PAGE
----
He told RTÉ Sport: "We went in leading by a point and we know we had to come out and make sure we took the momentum in the game.

"We did that, got a couple of early goals and started to build on it then."

"The first two [goals] were crucial. It put them back on their heels and gave us the confidence to drive on and deliver on our performance."

Westmeath will fancy a crack at Wexford the next day. For Louth, things are difficult at the moment as their manager Colin Kelly looks to put his stamp on things.

Away from the football, I'm curious about the coffee that was on sale outside the Gaelic Grounds in Drogheda!

Longford's comeback stuns the Faithful

The pundits got this one wrong! It was expected that Offaly would repeat their Division 4 league final win over Longford and book a date with Dublin in the Leinster quarter-final.

At O'Connor Park, Pat Flanagan's side played some smashing football for about 25 minutes of the 70. With 24 minutes to go they led by 0-12 to 0-05 and looked on course for victory. However, Jack Sheedy's side found a new lease of life that saw them win the remainder of the game by 0-11 to 0-01 and so complete a memorable fightback.

Afterwards, Sheedy told RTÉ Sport: "It was very good, big performances from a lot of lads. The work rate was savage out there, the desire of the lads to give a performance was absolutely tremendous and you couldn’t ask any more really.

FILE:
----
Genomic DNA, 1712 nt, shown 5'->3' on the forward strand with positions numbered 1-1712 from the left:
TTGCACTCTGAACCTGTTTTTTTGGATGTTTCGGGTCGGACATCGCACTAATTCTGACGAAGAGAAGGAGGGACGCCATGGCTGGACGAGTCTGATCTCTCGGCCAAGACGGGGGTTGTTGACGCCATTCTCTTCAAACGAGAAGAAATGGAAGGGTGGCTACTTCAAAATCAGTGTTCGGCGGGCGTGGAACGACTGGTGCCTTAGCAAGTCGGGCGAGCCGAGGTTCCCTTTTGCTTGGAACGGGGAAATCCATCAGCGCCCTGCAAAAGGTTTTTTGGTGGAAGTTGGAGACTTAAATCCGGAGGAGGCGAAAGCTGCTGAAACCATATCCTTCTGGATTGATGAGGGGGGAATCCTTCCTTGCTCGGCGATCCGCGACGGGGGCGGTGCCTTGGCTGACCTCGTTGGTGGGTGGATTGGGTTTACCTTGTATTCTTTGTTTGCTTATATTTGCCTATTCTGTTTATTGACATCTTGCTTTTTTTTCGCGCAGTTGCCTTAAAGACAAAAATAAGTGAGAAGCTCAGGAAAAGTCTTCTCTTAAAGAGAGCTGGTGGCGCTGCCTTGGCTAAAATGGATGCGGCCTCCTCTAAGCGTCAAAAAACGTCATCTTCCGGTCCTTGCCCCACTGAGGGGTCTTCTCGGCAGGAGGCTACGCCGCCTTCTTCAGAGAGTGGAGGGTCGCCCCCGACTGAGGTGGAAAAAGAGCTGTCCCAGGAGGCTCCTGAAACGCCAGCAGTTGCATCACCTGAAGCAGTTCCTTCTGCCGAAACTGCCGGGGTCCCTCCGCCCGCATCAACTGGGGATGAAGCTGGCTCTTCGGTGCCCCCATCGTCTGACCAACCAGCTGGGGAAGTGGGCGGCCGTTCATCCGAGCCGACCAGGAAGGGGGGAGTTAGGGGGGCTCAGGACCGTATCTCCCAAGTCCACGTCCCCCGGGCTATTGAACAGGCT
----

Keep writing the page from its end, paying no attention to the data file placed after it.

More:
"We worked so hard. It would have been terribly disappointing, having given a performance like that, not to have won but sometimes you don’t get the results."

Next up for Longford is a date with the Dubs on 31 May at Croke Park. In 2006, the Midlanders gave the Boys in Blue a fright when the sides met at Pearse Park, which was the last time Dublin played a championship match outside of Croke Park.

For Offaly, there is bound to be huge disappointment. They have to go back to 2007 for their last win in Leinster. Their boss Pat Flanagan sounded really downbeat after the defeat and is worried that players may not hang around for the qualifiers.

All too easy for Laois

The crowds left early at Dr Cullen Park as Laois ran out 3-16 to 0-08 winners over Carlow. Next up for the O'Moore County is a home tie against Kildare in the last eight in Leinster. I suspect the Midlanders will be confident now of taking out the Lilywhites on 6 June.

Their manager Tomás Ó Flatharta praised the contribution of forward Donie Kingtson after Saturday night's victory when he spoke to RTÉ.

"Donie is very, very talented. He’s shown it in the league this year and again, today, he’s shown the skills that he has," he said.

“He’s developing more as a player all the time. He’s a good team player.

"He’s physically much stronger than he was a few years ago and he’s a man that’s enjoying his football at the moment.

“And when you’re happy in your football you always seem to play better.”